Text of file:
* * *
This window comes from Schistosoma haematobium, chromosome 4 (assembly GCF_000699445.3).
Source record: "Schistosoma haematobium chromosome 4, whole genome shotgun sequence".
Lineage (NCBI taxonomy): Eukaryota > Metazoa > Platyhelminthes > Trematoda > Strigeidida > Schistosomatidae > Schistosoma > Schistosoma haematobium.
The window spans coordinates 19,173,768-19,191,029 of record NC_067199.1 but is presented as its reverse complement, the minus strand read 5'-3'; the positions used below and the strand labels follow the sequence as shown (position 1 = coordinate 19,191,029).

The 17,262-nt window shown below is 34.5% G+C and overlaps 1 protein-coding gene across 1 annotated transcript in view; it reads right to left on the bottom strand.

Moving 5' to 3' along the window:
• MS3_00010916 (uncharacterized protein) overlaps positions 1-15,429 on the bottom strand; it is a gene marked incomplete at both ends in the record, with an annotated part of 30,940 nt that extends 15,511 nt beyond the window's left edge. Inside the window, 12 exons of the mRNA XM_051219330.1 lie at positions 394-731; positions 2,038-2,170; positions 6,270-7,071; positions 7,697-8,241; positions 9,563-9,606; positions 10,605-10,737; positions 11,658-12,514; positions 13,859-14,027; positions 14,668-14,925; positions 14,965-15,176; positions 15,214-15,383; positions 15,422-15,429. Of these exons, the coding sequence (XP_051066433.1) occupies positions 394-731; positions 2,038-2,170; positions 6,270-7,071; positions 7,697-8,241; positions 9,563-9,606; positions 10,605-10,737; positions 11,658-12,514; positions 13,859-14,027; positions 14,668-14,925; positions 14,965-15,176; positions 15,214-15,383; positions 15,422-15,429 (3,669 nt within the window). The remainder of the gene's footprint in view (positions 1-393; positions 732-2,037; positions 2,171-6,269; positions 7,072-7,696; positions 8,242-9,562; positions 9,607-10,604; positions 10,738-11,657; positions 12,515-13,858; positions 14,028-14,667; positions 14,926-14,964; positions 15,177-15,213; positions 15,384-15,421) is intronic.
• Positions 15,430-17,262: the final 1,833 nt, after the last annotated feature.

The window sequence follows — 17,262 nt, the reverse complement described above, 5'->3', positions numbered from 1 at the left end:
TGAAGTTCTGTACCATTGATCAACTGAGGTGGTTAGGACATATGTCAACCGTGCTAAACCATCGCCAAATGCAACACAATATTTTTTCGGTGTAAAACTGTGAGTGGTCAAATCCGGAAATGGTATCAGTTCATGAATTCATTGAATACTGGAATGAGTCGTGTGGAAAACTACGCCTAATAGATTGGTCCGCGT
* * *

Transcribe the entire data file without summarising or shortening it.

This window comes from Schistosoma haematobium, chromosome 4 (assembly GCF_000699445.3).
Source record: "Schistosoma haematobium chromosome 4, whole genome shotgun sequence".
Lineage (NCBI taxonomy): Eukaryota > Metazoa > Platyhelminthes > Trematoda > Strigeidida > Schistosomatidae > Schistosoma > Schistosoma haematobium.
The window spans coordinates 19,173,768-19,191,029 of record NC_067199.1 but is presented as its reverse complement, the minus strand read 5'-3'; the positions used below and the strand labels follow the sequence as shown (position 1 = coordinate 19,191,029).

The 17,262-nt window shown below is 34.5% G+C and overlaps 1 protein-coding gene across 1 annotated transcript in view; it reads right to left on the bottom strand.

Moving 5' to 3' along the window:
• MS3_00010916 (uncharacterized protein) overlaps positions 1-15,429 on the bottom strand; it is a gene marked incomplete at both ends in the record, with an annotated part of 30,940 nt that extends 15,511 nt beyond the window's left edge. Inside the window, 12 exons of the mRNA XM_051219330.1 lie at positions 394-731; positions 2,038-2,170; positions 6,270-7,071; positions 7,697-8,241; positions 9,563-9,606; positions 10,605-10,737; positions 11,658-12,514; positions 13,859-14,027; positions 14,668-14,925; positions 14,965-15,176; positions 15,214-15,383; positions 15,422-15,429. Of these exons, the coding sequence (XP_051066433.1) occupies positions 394-731; positions 2,038-2,170; positions 6,270-7,071; positions 7,697-8,241; positions 9,563-9,606; positions 10,605-10,737; positions 11,658-12,514; positions 13,859-14,027; positions 14,668-14,925; positions 14,965-15,176; positions 15,214-15,383; positions 15,422-15,429 (3,669 nt within the window). The remainder of the gene's footprint in view (positions 1-393; positions 732-2,037; positions 2,171-6,269; positions 7,072-7,696; positions 8,242-9,562; positions 9,607-10,604; positions 10,738-11,657; positions 12,515-13,858; positions 14,028-14,667; positions 14,926-14,964; positions 15,177-15,213; positions 15,384-15,421) is intronic.
• Positions 15,430-17,262: the final 1,833 nt, after the last annotated feature.

The window sequence follows — 17,262 nt, the reverse complement described above, 5'->3', positions numbered from 1 at the left end:
TGAAGTTCTGTACCATTGATCAACTGAGGTGGTTAGGACATATGTCAACCGTGCTAAACCATCGCCAAATGCAACACAATATTTTTTCGGTGTAAAACTGTGAGTGGTCAAATCCGGAAATGGTATCAGTTCATGAATTCATTGAATACTGGAATGAGTCGTGTGGAAAACTACGCCTAATAGATTGGTCCGCGT